will SDHCI The driver is compiled as a built-in module, several options should be selected as shown below:
CONFIG_MMC_SDHCI=y,it can be found in Device Drivers > MMC/SD Card Support > Secure Digital Host Controller Interface support found on
CONFIG_MMC_SDHCI_PLTFM=y,it can be found in Device Drivers > MMC/SD Card Support > Secure Digital Host Controller Interface support > SDHCI support on the platform-specific bus found on
CONFIG_MMC_SDHCI_ESDHC_IMX=y,it can be found in Device Drivers > MMC/SD Card Support > Secure Digital Host Controller Interface support > SDHCI support on the platform-specific bus > SDHCI platform support for the Freescale eSDHC i.MX controlle

•CONFIG_MMC_UNSAFE_RESUME for use MMC/SD/SDIO Cards for embedded systems. exist menuconfig , this option is below:

3.3.7 Bind device tree
Required properties:
• compatible: should be "fsl,-esdhc"
reg: should contain the location of the eSDHC register
•interrupt: should contain eSDHC interrupt
Optional attributes:

•non-removable:Indicates that the card is permanently connected to the host
•fsl, wp-internal:Indicates that the internal write protection of the controller is used
•cd-gpios:specified for card detection GPIOs
•wp-gpios:designated write-protected GPIOs
•fsl, delay-line:for eMMC DDR mode specifies the delay line value
Example:usdhc@02194000 { /* uSDHC2 */
compatible = "fsl,imx6q-usdhc";
reg = <0x02194000 0x4000>;
interrupts = <0 23 0x04>;
clocks = <&clks 164>, <&clks 164>, <&clks 164>;
clock-names = "ipg", "ahb", "per";
pinctrl-names = "default";
pinctrl-0 = <&pinctrl_usdhc2_1>;
cd-gpios = <&gpio2 2 0>;
wp-gpios = <&gpio2 3 0>;
bus-width = <8>;
status = "okay";

refer to:
• Documentation/devicetree/bindings/mmc/fsl-imx-esdhc.txt
• arch/arm/boot/dts/imx6*.dtsi
3.3.8 Programming interface
This driver implements the functions required by the MMC bus protocol to interface with the i.MX uSDHC module. See the Linux documentation generated by build:make htmldocs.
3.3.9 Loadable Module Operation
SDHCI drivers can be built as loadable or built-in modules.

  1. How to build an SDHCI driver as a loadable module.
•CONFIG_MMC_SDHCI=m,it can be found in Device Drivers > MMC/SD Card Support > Secure Digital Host Controller Interface support found on
•CONFIG_MMC_SDHCI_PLTFM=m,it can be found in Device Drivers > MMC/SD Card Support > Secure Digital Host Controller Interface support > SDHCI support on the platform-specific bus found on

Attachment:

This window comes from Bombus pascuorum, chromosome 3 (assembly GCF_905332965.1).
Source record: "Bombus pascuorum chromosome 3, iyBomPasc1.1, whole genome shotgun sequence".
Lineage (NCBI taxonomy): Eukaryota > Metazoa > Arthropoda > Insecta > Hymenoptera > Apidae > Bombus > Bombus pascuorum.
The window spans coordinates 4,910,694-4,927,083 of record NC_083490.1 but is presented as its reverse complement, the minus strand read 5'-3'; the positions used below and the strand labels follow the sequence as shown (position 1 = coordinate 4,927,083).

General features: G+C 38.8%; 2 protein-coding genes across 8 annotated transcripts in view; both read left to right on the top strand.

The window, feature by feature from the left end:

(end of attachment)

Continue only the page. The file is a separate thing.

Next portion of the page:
•CONFIG_MMC_SDHCI_ESDHC_IMX=y,it can be found in Device Drivers > MMC/SD Card Support > Secure Digital Host Controller Interface support > SDHCI support on the platform-specific bus > SDHCI platform support for the i.MX eSDHC i.MX controller found on
  1. How to load and unload SDHCI modules.
    Due to dependencies, modules are loaded or unloaded in the module order as shown below.
    The command to load the module is as follows:
• use insmod command to load the module, assuming it is sdhci.ko and sdhci-platform.ko exists in the current directory.
$> insmod sdhci.ko
$> insmod sdhci-platform.ko
•pass modprobe command to load the module, make sure sdhci.ko and sdhci-platform.ko file exists in the corresponding kernel module lib Table of contents
$> modprobe sdhci.ko
$> modprobe sdhci-platform.ko
 The command to uninstall the module is as follows.:
• pass rmsmod command uninstall.
$> rmsmod sdhci-platform
$> rmsmod sdhci
• pass modprobe command to unload a module.
$> modprobe -r sdhci-platform
$> modprobe -r sdhci

3.4 NAND GPMI Flash
3.4.1 Introduction
MTD (NAND Flash Memory Technology Devices) driver for General Media Interface (GPMI) controllers
i.MX 6 series and i.MX 7Dual.
The NAND MTD driver will only function if the hardware-specific layers are implemented. Other functions, such as Flash read/write/erase, are handled automatically by the common layer provided by the Linux MTD subsystem for NAND devices.
The NAND MTD driver interfaces with the integrated NAND controller which supports file systems such as UBIFS, CRAMFS and JFFS2UBI and UBIFSCRAMFS and JFFS2. Since NAND Flash technology only supports block access, the driver implementation supports the lowest-level operations on external NAND Flash chips, such as block read, block write, and block erase. Because the blocks in NAND Flash cannot be guaranteed to be good, the NAND MTD driver can also detect bad blocks and pass this information to the upper layer to handle bad block management.
3.4.2 Hardware Operation
NAND flash memory is a non-volatile storage device used in embedded systems.
The driver does not support the case of random access memory, RAM or NOR flash. Reading and writing of NAND Flash must be done through GPMI. NAND Flash is a sequential access device suitable for mass storage applications. Code stored in NAND Flash cannot be executed from there. Code must be loaded into RAM memory and executed from there. i.MX 6 contains a hardware error correction module.